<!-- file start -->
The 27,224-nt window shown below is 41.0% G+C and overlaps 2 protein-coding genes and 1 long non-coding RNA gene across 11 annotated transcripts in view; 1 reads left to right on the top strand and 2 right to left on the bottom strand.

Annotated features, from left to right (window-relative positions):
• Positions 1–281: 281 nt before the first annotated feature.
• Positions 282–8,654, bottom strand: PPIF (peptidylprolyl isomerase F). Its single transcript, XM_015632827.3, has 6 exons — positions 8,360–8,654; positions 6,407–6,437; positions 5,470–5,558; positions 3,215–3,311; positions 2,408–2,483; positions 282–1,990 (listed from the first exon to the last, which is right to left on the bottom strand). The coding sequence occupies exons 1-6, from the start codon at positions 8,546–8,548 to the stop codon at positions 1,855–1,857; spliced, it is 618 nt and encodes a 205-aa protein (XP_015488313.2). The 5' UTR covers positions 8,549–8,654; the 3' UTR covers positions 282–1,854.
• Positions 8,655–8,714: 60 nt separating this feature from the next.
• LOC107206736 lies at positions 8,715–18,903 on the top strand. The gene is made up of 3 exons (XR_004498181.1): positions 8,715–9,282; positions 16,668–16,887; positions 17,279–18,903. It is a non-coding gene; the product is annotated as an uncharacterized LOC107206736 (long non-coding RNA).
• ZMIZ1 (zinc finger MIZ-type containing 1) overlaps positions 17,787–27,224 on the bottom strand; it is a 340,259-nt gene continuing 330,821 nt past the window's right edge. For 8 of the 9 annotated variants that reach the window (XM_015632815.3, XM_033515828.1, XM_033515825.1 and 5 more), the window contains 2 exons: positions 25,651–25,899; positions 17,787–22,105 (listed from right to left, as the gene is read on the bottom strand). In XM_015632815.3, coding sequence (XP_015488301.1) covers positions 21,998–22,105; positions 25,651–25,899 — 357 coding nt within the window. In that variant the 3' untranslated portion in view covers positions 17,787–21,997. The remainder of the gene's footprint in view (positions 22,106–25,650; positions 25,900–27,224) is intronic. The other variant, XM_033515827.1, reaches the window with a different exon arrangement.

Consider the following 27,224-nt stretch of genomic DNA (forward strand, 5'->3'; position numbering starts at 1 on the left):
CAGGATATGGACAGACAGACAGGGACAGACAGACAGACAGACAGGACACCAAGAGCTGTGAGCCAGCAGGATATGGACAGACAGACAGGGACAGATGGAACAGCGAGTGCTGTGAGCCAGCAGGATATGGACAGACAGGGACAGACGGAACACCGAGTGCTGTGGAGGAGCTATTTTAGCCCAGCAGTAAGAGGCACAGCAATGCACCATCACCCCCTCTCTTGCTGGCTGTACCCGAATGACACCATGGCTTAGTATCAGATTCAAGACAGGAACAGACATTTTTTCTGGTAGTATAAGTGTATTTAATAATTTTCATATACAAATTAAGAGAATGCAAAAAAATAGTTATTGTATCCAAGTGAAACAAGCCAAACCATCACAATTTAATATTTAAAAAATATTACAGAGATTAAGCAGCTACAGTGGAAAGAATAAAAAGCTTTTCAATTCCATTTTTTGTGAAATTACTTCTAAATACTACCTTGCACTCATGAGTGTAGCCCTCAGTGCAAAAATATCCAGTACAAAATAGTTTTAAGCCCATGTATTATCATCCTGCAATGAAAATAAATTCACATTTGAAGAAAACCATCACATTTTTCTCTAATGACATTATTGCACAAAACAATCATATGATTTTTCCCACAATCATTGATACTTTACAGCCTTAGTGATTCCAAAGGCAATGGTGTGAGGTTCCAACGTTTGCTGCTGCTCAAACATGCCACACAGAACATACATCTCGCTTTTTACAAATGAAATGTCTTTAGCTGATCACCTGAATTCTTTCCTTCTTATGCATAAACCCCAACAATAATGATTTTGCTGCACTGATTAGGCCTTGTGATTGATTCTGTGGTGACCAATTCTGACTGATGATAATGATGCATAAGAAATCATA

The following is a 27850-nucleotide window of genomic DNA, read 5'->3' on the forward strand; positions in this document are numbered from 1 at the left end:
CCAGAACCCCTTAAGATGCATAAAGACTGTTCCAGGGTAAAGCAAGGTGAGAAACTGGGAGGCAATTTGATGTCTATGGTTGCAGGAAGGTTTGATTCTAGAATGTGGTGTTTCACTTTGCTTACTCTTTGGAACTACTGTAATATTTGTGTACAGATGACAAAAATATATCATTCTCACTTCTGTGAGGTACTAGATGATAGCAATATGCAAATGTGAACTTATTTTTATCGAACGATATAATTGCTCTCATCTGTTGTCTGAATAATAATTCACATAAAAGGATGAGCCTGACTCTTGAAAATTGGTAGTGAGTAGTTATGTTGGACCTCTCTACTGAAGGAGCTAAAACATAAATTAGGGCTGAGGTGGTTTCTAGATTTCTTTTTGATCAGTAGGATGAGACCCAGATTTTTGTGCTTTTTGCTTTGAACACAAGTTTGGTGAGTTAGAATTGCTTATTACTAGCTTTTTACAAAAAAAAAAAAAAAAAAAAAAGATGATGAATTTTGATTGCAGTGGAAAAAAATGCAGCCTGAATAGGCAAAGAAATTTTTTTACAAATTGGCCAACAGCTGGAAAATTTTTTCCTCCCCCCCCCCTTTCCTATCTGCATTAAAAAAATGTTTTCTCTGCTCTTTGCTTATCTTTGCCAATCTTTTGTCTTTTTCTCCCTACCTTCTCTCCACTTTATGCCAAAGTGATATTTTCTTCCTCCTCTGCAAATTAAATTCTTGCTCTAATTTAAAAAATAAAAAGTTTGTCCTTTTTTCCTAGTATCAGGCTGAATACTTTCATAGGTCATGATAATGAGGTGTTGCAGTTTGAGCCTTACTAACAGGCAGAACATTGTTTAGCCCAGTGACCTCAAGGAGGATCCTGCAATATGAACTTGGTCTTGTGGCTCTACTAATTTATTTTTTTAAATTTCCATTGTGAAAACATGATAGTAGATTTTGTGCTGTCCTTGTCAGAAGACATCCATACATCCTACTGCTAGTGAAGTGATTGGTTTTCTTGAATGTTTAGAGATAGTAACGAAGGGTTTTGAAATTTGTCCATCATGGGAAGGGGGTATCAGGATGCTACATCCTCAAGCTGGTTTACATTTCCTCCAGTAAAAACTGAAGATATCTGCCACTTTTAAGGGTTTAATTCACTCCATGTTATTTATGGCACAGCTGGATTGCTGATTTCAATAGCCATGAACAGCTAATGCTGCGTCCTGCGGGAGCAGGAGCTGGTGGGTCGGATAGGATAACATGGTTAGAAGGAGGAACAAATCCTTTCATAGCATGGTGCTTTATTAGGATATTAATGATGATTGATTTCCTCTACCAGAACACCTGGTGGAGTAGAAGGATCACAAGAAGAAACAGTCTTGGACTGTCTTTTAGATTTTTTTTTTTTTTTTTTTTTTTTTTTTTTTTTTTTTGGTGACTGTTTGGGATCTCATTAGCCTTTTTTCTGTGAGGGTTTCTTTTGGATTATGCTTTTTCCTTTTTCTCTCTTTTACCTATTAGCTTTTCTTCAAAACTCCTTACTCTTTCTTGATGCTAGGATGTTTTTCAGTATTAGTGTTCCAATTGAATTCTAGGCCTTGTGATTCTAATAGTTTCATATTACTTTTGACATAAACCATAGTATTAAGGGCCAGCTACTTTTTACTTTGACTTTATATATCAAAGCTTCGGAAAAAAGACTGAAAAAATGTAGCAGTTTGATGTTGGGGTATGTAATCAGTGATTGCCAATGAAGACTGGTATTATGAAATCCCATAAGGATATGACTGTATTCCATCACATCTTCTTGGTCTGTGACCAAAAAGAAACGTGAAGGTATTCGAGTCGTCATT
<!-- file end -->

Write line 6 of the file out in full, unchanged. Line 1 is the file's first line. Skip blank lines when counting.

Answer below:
• LOC107206736 lies at positions 8,715–18,903 on the top strand. The gene is made up of 3 exons (XR_004498181.1): positions 8,715–9,282; positions 16,668–16,887; positions 17,279–18,903. It is a non-coding gene; the product is annotated as an uncharacterized LOC107206736 (long non-coding RNA).